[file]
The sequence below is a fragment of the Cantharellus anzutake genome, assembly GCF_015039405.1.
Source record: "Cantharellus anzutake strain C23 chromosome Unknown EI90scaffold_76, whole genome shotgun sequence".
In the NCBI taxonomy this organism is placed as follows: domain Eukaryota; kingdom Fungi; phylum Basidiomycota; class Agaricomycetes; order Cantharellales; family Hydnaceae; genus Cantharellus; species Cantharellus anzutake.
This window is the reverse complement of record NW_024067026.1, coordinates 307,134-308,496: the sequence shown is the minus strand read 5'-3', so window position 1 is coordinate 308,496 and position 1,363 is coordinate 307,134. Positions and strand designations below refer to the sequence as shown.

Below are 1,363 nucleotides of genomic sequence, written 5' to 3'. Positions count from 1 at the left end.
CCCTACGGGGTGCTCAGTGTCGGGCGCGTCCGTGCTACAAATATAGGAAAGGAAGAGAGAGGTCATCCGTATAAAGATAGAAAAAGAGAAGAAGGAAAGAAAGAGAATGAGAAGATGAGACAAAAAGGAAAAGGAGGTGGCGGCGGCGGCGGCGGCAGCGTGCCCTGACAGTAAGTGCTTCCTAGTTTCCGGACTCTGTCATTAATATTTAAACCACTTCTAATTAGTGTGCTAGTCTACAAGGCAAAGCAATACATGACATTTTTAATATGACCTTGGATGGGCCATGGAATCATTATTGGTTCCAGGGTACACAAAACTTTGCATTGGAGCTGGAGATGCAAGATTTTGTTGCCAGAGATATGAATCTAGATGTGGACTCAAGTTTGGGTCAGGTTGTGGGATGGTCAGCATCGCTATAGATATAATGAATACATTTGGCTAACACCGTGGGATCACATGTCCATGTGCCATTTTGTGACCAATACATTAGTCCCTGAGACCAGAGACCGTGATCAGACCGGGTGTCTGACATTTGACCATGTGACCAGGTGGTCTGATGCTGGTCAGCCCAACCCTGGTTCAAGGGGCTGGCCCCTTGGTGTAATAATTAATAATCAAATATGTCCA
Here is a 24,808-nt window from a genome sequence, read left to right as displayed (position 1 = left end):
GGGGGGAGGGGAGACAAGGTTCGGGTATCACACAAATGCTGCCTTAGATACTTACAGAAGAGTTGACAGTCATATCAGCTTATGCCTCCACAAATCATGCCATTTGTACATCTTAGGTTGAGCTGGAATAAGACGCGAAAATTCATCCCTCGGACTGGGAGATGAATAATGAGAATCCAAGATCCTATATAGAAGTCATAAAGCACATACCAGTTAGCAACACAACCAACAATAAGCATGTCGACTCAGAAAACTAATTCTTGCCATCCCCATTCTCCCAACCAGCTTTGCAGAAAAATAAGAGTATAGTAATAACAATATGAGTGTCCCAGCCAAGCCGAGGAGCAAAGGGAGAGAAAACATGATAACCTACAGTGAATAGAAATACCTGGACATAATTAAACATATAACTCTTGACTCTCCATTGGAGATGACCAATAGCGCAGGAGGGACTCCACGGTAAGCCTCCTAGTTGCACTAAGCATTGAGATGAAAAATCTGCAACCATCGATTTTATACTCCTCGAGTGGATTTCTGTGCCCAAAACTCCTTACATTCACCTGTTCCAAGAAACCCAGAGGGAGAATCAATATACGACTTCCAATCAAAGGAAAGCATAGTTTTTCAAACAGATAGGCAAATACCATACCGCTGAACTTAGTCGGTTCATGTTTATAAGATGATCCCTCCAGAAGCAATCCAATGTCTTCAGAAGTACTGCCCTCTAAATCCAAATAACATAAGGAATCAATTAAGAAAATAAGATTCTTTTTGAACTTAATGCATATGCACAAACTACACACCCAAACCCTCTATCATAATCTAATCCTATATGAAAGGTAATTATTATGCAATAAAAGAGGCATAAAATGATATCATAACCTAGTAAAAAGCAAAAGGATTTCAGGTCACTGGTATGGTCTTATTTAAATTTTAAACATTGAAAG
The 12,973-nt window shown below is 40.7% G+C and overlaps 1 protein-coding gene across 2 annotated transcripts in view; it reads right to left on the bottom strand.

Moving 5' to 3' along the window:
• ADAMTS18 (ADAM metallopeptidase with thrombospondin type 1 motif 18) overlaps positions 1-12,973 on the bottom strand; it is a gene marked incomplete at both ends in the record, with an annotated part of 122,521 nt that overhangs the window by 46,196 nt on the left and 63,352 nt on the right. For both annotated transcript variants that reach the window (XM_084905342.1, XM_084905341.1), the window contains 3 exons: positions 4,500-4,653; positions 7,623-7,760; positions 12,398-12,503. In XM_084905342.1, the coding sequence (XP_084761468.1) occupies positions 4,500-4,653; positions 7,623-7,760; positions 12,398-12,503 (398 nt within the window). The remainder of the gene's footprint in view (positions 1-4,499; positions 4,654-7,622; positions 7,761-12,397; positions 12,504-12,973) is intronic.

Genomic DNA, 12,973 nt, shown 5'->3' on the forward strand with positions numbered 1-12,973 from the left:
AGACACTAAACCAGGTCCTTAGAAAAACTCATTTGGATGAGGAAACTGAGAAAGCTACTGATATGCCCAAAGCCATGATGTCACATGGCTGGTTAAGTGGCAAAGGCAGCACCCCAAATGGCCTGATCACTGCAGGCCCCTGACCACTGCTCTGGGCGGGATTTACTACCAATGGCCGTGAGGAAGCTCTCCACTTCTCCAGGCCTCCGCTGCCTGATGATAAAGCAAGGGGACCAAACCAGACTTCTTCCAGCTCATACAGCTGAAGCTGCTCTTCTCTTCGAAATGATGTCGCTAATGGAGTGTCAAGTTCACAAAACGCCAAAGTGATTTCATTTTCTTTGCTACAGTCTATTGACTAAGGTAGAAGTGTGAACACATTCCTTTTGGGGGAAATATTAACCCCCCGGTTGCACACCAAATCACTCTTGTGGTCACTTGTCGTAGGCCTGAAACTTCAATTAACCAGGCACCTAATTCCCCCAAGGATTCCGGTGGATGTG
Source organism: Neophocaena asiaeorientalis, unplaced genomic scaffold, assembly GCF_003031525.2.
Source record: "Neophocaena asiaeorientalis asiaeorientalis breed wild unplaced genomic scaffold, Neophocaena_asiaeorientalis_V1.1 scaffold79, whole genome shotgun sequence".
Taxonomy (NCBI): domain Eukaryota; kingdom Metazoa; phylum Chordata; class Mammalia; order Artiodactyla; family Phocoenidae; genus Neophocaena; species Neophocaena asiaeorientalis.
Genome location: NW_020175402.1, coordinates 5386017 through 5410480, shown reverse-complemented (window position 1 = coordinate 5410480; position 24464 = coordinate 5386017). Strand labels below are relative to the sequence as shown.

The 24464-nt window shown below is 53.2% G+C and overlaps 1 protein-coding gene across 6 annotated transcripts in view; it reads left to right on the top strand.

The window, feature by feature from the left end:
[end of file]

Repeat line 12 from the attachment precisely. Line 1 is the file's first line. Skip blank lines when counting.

Genomic DNA, 12,973 nt, shown 5'->3' on the forward strand with positions numbered 1-12,973 from the left: